Barely four years ago, Simon Gagné was scoring 34 goals and was considered one of the most talented forwards of the NHL. Today, 33-year-old Gagné is in Quebec City, waiting for a club to give him a chance to return.
“All summer, the Philadelphia Flyers kept hinting that they wanted to offer me a new contract and I even told Robert Sauvé, my agent, not to negotiate with other teams,” said Gagné. “We trusted them. We put all our eggs in one basket and we got caught. We never thought we’d be stuck in this situation at this time of the year…”
Gagné kept hoping to return with the Flyers up until recently. “When I heard [Tuesday] that they had given a contract to Dan Cleary, it was like a slap in the face. I’m disappointed. I knew that hockey was a business, but with all the positive discussions we had with the GM Paul Holmgren, I can’t believe I’m not back with them.”
The Québecker admits that the last few years weren’t easy. He didn’t play more than 63 games in a season since 2009. On the other hand, he participated in 38 of the 48 games last year.
“I understand that the GMs are being careful because I didn’t play a lot two years ago after my concussion and my neck surgery, but I’m healthy right now and I feel great on the ice when I train with the (Quebec) Remparts. I really had a good summer training regimen and it’s a shame because I feel much better than I did in the last few years; it’s been a while since I’ve wanted to train like that. I’m 33, I’ve got good hockey to give.”
Gagné says he found his passion for hockey once again after the trade that sent him from the Los Angeles Kings to the Flyers last February.
“I finished the season with a bang with Philadelphia during the last 12 games of the season. I played on the first line with Claude Giroux and Jakub Voracek. I finally found players who I could make plays with. It wasn’t as easy to get motivated in Los Angeles, where I played on the fourth line with teammates whose roles were to dump the puck in the opponent’s zone. I wasn’t having fun playing in Los Angeles, when I didn’t play on the fourth line, I’d be in the press-box questioning myself.”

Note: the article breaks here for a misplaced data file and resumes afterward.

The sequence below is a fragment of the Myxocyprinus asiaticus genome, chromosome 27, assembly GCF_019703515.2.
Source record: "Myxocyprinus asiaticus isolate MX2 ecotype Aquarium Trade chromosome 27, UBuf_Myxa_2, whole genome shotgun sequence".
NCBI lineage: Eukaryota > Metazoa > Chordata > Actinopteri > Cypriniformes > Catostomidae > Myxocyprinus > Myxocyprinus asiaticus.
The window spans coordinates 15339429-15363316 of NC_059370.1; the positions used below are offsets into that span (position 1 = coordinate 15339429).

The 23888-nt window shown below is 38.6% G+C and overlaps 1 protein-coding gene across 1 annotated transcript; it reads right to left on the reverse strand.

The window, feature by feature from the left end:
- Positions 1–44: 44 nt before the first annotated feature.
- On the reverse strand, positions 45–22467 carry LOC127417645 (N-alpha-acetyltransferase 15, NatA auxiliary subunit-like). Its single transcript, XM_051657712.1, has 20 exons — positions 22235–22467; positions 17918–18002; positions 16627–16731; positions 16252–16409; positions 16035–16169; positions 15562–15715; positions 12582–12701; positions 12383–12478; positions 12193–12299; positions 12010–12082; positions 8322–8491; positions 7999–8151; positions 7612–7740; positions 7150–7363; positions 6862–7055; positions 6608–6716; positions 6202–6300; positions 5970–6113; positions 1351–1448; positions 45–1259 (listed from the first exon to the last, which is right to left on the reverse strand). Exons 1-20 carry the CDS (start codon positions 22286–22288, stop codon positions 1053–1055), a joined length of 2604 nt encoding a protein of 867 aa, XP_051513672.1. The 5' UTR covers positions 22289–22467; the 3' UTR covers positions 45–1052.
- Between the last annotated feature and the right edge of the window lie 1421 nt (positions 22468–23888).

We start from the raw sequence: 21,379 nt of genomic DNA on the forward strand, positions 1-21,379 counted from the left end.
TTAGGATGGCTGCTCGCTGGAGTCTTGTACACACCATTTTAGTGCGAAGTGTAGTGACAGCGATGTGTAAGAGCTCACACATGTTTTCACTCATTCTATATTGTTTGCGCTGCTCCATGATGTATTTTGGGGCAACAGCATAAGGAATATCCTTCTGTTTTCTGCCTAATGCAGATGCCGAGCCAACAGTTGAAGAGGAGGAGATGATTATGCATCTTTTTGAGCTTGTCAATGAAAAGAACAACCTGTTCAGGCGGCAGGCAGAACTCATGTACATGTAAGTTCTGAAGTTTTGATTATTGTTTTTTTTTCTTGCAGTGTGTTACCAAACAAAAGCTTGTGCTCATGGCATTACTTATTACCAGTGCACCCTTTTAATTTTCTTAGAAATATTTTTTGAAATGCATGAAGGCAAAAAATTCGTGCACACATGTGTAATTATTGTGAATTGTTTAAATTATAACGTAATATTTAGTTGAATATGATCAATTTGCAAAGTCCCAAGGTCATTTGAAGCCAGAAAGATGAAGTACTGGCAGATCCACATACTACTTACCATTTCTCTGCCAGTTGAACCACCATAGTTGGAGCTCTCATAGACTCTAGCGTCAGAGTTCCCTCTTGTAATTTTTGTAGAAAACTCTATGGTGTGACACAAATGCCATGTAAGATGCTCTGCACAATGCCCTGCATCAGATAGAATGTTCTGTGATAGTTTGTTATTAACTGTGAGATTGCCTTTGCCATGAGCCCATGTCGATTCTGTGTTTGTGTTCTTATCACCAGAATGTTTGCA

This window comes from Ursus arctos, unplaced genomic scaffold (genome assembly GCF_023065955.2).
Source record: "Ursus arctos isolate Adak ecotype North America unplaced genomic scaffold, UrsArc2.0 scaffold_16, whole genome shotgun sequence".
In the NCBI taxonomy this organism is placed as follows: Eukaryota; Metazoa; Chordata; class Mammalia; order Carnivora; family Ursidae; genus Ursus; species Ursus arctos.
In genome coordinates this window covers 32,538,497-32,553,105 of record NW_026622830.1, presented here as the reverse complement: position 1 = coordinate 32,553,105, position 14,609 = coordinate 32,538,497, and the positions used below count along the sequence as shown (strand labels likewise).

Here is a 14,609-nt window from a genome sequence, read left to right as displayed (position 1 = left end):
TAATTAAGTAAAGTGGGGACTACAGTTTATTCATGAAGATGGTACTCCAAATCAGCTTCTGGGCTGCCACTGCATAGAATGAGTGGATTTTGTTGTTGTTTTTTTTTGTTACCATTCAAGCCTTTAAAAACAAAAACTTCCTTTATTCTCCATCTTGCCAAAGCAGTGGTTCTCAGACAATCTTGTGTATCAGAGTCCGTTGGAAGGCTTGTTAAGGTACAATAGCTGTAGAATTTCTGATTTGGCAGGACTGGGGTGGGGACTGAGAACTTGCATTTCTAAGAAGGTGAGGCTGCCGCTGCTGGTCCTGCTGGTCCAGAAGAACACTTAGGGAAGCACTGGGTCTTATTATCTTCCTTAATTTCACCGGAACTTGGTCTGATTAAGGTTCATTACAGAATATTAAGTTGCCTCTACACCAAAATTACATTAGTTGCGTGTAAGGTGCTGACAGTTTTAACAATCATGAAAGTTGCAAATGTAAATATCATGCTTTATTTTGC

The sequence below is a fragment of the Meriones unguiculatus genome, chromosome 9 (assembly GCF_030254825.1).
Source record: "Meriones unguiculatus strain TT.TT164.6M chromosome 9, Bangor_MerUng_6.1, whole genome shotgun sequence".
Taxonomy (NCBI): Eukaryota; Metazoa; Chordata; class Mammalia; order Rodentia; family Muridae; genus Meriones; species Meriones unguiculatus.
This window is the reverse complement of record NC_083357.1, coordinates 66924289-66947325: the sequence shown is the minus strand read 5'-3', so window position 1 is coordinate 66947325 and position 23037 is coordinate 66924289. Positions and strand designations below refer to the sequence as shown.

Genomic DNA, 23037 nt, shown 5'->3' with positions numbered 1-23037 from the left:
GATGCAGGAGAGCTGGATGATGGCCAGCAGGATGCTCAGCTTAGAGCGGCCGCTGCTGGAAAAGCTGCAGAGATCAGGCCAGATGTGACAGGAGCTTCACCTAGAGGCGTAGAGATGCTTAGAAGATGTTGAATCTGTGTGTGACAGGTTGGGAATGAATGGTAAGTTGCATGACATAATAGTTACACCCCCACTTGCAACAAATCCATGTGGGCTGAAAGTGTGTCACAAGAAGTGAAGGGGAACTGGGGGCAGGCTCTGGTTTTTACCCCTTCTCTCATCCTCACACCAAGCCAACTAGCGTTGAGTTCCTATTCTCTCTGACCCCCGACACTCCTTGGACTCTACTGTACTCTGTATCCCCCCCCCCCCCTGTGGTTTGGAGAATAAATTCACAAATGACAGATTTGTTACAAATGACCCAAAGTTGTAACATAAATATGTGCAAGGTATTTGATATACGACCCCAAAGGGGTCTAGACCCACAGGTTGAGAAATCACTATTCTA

Gagné collected 8 points in his last 13 games. He rarely played less than 18 minutes each game, sometimes even 20.
“I’m only 33, but I have a lot of experience, and that counts for something. I always achieved what was asked of me during the playoffs, that’s when the veterans can really shine through. I can help a team.”
The 6’1, 194 pounds forward would obviously prefer to have a signed contract in his possession before showing up at a training camp, but he seems ready to show up for tryouts, just like Ryan Whitney, Guillaume Lantendresse and Hal Gill. He wouldn’t say no to the Canadiens.
“I want to be on the ice. If the Canadiens are interested, we’re going to listen, of course. It’s a club that seemed interested at the beginning of the off-season, but the team seemed well-balanced at the time. Has the situation changed?”
Robert Sauvé says there are frequent discussions with some NHL General Managers about his client.
“We talk to teams every day. Right now, the clubs are very interested in their youth, but that can change during the training camp according to their young ones’ performances.
Sauvé is more or less surprised to see as many jobless veterans.
“The salary cap changes everything. A lot of teams are already over the cap and the ones that still have space are waiting to see what the first group will do for some deals. That’s what is slowing down the whole process.”
More developments to come.
source: LaPresse; Big thank you to my friend Myriam for the translation from French!